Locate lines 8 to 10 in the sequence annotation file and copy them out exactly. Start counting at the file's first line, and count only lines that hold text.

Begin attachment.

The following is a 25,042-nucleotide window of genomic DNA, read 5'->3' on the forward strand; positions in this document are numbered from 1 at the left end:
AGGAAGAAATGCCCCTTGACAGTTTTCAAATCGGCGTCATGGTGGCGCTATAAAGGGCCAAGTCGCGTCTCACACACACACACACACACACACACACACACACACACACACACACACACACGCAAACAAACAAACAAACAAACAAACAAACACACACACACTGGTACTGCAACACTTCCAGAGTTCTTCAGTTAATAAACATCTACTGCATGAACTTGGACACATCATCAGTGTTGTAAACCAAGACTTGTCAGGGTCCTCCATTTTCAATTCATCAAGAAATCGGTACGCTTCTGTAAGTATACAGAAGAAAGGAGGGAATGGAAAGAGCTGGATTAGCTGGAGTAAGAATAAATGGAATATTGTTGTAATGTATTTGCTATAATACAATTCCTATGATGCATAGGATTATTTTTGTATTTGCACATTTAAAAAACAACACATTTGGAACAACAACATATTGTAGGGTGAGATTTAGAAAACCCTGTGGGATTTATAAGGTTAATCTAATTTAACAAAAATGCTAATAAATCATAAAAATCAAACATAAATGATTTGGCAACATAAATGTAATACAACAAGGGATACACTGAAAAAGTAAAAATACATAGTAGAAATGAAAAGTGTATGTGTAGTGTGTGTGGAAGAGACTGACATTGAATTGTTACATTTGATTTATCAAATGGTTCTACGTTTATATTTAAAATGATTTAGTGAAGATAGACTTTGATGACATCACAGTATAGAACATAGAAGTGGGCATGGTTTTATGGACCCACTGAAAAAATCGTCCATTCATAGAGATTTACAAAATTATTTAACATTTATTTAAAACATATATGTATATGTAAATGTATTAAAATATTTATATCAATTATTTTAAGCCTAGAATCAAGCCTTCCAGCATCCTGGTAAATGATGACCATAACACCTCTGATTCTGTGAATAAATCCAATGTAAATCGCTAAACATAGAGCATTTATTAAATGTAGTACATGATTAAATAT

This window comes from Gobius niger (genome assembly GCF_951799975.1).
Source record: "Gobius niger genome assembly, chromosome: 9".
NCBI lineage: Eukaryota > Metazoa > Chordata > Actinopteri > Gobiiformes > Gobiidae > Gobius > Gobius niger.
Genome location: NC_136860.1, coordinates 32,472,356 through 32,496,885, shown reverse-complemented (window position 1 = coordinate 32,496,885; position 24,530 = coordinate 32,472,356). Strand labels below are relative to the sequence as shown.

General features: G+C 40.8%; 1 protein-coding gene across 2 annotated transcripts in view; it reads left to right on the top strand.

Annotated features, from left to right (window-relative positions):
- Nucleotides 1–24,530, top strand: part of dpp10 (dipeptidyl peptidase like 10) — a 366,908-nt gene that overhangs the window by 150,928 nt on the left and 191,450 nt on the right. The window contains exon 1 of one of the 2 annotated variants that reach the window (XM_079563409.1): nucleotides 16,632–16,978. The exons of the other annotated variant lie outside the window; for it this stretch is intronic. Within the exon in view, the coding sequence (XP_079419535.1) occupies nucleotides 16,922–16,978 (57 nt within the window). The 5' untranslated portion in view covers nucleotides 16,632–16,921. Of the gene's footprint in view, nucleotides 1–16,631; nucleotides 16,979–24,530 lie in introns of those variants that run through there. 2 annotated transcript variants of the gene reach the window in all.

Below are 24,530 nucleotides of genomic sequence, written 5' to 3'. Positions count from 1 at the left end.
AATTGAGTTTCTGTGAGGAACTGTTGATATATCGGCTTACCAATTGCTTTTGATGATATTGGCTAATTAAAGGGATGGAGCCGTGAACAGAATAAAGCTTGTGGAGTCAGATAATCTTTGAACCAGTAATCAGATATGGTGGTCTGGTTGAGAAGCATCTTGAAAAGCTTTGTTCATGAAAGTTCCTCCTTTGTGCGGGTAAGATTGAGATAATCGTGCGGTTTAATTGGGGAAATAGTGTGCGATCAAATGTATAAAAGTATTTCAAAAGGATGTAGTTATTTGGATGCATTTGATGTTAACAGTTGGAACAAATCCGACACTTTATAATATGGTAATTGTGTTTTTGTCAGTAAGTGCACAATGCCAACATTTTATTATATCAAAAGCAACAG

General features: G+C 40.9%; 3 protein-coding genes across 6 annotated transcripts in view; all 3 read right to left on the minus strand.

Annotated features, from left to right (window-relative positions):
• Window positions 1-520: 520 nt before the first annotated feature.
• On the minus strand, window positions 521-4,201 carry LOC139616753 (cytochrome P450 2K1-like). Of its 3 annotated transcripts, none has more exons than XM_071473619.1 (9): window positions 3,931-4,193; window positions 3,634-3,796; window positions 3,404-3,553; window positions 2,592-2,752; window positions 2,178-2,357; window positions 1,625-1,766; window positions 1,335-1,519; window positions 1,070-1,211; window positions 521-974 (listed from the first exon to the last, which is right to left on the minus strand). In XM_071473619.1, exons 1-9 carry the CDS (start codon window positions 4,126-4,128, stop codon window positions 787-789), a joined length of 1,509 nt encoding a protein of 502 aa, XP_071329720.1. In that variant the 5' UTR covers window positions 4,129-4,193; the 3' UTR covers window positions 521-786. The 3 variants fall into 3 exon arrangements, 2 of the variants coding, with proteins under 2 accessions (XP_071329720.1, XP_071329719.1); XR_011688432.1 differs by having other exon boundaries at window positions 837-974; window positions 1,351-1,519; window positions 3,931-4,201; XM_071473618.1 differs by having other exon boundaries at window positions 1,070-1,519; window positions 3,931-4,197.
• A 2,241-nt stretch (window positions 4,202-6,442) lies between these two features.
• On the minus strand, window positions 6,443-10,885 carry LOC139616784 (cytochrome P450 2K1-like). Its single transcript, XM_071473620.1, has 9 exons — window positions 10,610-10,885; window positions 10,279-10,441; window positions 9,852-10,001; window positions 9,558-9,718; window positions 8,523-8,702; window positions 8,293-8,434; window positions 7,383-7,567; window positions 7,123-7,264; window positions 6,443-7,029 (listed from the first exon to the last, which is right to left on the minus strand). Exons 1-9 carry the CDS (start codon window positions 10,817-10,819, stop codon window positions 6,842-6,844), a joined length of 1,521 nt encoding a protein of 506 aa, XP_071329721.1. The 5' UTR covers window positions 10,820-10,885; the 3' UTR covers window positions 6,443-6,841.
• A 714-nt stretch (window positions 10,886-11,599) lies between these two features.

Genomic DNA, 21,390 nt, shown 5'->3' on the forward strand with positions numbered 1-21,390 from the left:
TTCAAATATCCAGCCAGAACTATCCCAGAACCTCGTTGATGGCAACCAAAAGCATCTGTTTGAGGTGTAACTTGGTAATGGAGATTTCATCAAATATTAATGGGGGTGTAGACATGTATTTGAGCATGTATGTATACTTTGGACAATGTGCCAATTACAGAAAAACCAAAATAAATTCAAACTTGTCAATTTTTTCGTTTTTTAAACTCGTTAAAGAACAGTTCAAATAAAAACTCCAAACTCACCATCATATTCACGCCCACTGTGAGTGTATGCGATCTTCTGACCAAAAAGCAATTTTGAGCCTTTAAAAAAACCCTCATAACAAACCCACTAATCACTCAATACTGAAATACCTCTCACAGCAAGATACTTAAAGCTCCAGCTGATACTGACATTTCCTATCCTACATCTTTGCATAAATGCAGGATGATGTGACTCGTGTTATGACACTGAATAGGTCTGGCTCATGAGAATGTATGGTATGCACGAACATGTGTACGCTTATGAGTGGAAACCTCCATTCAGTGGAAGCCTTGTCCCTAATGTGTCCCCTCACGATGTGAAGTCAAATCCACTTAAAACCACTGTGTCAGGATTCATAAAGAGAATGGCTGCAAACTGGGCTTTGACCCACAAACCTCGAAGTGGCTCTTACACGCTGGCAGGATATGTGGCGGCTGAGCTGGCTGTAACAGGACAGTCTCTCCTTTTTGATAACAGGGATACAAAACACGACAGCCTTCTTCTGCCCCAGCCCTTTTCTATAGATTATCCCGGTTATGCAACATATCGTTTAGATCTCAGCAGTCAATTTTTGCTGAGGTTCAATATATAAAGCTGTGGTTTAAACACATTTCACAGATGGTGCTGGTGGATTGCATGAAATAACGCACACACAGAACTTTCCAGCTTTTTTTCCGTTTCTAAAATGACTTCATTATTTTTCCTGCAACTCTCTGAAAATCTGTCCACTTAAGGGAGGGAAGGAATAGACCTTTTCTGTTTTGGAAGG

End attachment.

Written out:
Annotated features, from left to right (window-relative positions):
- Nucleotides 1–24,530, top strand: part of dpp10 (dipeptidyl peptidase like 10) — a 366,908-nt gene that overhangs the window by 150,928 nt on the left and 191,450 nt on the right. The window contains exon 1 of one of the 2 annotated variants that reach the window (XM_079563409.1): nucleotides 16,632–16,978. The exons of the other annotated variant lie outside the window; for it this stretch is intronic. Within the exon in view, the coding sequence (XP_079419535.1) occupies nucleotides 16,922–16,978 (57 nt within the window). The 5' untranslated portion in view covers nucleotides 16,632–16,921. Of the gene's footprint in view, nucleotides 1–16,631; nucleotides 16,979–24,530 lie in introns of those variants that run through there. 2 annotated transcript variants of the gene reach the window in all.

Below are 24,530 nucleotides of genomic sequence, written 5' to 3'. Positions count from 1 at the left end.